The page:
TO the polls: The (5th) Week in Review
A weekly election crib-note
This was the week - in theory - that the politicians took off. With the exception of Harper's transit tax break, not much in the way of exciting policy was discussed; the Liberals (perhaps taking their cue from former PM Kim Campbell that "An election campaign is no time to discuss serious issues") have yet to start releasing their planks to the public. Given this, it was left to outside actors to provide the news, and they accomplished this in spades.
Scandal was the name of the game in the sixth week of the election, and it played the Liberals doubletime. Early on in the week Ontario-wing official Mike Klandar created contreversy by comparing Olivia Chow to a dog; later on in the week, our beloved Mounties brought Liberal trustworthiness front-and-centre of the campaign by launching into an investigation of Bay Street insider trading within the Ministry of Finance.
Lately it seems as if the Liberals are, if not following the Tory playbook from 1993, at least forgetting to learn the lessons contained therein. One of the defining moments from that camapaign that put the Grits in power was the Tory attack ad on Cretein, featuring an unflattering picture of his face. The public, thinking the Tories were mocking his disability, was outraged, the PCs plunged in the polls, the Liberals won a majority.
One wonders then, what exactly Mike Klandar was thinking by posting the above picture in a semi-official capacity. No, it's not racist (it's just a bad pun) but it is tasteless, sophmoric, and paints an unflattering picture (which the opposition parties will surely jump on) of the Liberal party. It makes all the less sense that he would target Olivia Chow for such a pointless attack, when there are so many more real, relvant issues on which to deride this would-be MP who has shown nothing but a contempt and a lack of commitment to those in her ward.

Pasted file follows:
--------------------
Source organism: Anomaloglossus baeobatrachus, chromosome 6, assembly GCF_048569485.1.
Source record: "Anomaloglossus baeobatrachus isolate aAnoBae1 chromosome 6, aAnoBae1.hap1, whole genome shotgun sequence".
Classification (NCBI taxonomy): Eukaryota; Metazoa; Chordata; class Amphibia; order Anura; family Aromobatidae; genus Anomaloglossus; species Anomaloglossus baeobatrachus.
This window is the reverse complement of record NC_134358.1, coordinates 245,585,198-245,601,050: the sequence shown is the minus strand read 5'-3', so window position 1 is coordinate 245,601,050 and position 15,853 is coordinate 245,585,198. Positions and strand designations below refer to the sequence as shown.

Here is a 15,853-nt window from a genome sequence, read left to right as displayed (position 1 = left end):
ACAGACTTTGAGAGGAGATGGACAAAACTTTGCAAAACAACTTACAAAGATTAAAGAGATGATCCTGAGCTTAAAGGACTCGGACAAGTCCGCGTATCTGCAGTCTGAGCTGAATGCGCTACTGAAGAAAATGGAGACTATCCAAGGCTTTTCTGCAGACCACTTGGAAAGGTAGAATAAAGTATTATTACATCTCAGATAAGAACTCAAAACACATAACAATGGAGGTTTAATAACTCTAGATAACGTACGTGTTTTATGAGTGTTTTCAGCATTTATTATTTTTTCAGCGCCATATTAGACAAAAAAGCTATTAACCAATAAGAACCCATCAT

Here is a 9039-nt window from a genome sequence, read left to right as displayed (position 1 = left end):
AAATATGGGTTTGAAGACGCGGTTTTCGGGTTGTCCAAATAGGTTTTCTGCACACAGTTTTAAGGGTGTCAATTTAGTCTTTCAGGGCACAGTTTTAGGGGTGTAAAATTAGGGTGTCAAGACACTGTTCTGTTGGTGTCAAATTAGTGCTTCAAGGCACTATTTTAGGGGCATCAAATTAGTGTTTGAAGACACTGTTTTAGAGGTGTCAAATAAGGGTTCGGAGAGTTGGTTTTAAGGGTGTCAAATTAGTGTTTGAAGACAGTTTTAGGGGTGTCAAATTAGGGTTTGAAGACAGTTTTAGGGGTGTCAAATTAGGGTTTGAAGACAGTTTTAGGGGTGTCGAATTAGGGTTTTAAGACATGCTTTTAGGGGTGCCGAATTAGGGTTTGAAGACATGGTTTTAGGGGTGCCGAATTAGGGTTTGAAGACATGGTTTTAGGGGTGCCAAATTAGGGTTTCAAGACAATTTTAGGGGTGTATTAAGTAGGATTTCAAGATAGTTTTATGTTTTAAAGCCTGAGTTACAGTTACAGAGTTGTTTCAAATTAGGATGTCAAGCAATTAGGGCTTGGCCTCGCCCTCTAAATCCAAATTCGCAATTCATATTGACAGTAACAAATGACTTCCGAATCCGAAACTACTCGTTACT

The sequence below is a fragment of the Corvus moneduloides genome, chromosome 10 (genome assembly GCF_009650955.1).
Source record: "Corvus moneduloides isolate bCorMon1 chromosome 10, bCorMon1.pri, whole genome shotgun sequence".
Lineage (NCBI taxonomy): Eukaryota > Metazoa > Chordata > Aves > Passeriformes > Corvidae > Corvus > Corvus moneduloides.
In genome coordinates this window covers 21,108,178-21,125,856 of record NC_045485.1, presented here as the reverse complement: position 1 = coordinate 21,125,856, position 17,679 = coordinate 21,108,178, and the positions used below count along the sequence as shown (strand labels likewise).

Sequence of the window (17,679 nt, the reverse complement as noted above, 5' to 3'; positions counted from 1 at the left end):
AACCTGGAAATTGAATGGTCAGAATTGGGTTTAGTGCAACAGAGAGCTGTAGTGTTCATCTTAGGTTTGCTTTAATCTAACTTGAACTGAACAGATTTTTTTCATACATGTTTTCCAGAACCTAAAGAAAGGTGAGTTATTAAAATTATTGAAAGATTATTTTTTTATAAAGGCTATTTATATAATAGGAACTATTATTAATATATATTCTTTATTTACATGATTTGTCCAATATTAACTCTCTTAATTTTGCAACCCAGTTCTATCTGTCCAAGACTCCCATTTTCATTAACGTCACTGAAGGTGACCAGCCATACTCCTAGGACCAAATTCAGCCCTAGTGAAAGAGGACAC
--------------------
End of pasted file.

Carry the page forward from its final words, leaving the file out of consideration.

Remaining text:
Even more troubling for the Liberals is the unfolding investigation by the RCMP into Finanace Ministry leaks in advance of an announcement regarding income-trusts. The best chance that the Liberals have in avoiding this is hoping that the general public, upon hearing the words 'Stock Market' and 'Income Trust' will avert their attention, lest they become confused. Beyond that though, they could be in for a rough ride on this - having agents of the Government interfering on Bay Street could create non-confidence in the entire financial system.
What it will do is provide the opposition parties with an opportunity to hammer home their point that the government is corrupt and needs to be replaced. Goodale will find (as Greg Sobara did in Ontario) that a police investigation is a significant hiderance, and under a system of Ministerial accountability, he should resign. The longer he remains in office, the more the opposition parties will bang on about cultures of entitlement. Expect to be hearing about this over the rest of the campaign, and probably until at least the summer.
We're past the halfway point in the election now. If there's one thing we learned from this 'break' it's that even when the campaign stops, everybody is still making campaign stops.
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